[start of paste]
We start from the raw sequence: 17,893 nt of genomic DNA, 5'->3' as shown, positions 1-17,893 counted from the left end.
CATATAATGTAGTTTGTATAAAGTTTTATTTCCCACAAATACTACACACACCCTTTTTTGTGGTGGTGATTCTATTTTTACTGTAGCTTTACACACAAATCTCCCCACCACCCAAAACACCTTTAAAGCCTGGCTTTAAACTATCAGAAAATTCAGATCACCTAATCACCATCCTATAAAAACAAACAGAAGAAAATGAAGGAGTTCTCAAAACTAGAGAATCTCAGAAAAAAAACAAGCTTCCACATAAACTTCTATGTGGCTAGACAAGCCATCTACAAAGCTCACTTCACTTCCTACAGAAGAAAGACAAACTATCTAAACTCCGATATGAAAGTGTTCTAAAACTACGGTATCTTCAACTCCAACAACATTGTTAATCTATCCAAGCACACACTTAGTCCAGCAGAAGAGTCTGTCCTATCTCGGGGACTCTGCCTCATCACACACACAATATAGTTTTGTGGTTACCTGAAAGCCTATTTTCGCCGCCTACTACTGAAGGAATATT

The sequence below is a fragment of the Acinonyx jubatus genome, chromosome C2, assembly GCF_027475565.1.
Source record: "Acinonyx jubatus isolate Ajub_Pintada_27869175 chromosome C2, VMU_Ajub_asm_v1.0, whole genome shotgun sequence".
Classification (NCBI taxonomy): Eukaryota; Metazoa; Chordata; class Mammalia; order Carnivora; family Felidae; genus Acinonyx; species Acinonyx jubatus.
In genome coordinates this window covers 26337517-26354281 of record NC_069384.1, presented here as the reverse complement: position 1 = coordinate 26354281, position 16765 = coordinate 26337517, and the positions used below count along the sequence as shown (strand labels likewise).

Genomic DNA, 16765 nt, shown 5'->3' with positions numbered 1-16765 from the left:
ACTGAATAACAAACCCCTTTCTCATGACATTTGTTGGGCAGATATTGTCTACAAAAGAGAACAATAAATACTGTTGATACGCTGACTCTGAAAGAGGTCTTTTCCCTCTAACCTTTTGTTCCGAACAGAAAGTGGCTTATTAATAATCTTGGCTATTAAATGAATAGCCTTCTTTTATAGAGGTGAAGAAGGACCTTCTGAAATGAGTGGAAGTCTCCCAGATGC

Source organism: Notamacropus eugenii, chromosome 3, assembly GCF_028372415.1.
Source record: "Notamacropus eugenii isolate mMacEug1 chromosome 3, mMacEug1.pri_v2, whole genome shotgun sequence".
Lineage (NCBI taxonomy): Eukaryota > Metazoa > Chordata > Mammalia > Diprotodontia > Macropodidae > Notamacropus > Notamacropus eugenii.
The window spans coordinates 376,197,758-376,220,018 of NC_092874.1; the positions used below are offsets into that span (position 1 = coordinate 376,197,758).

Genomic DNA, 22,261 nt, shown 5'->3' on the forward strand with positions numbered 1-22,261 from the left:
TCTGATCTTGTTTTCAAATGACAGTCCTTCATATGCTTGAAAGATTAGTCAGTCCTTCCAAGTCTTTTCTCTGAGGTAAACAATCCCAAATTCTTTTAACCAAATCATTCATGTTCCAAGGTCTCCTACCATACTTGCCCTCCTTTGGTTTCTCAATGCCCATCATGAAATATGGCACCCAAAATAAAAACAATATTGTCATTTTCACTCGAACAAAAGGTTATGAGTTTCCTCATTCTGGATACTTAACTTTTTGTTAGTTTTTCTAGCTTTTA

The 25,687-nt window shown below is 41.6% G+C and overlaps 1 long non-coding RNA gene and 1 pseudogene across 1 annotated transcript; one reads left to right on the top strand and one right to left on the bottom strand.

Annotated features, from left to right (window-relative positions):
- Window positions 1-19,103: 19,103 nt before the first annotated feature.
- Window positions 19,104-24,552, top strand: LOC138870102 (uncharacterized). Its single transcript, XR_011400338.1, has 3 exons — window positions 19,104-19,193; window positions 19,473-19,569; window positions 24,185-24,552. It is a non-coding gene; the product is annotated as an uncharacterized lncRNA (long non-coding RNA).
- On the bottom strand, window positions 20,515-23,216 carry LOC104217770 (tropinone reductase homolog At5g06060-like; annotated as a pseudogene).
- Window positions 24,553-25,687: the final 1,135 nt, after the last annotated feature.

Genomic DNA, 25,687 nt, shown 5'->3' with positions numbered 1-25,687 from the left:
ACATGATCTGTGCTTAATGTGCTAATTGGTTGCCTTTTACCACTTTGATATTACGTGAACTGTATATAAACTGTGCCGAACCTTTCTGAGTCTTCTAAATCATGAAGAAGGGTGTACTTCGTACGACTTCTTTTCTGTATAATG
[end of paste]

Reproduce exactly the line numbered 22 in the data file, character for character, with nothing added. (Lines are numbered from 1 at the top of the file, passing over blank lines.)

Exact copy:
ACATGATCTGTGCTTAATGTGCTAATTGGTTGCCTTTTACCACTTTGATATTACGTGAACTGTATATAAACTGTGCCGAACCTTTCTGAGTCTTCTAAATCATGAAGAAGGGTGTACTTCGTACGACTTCTTTTCTGTATAATG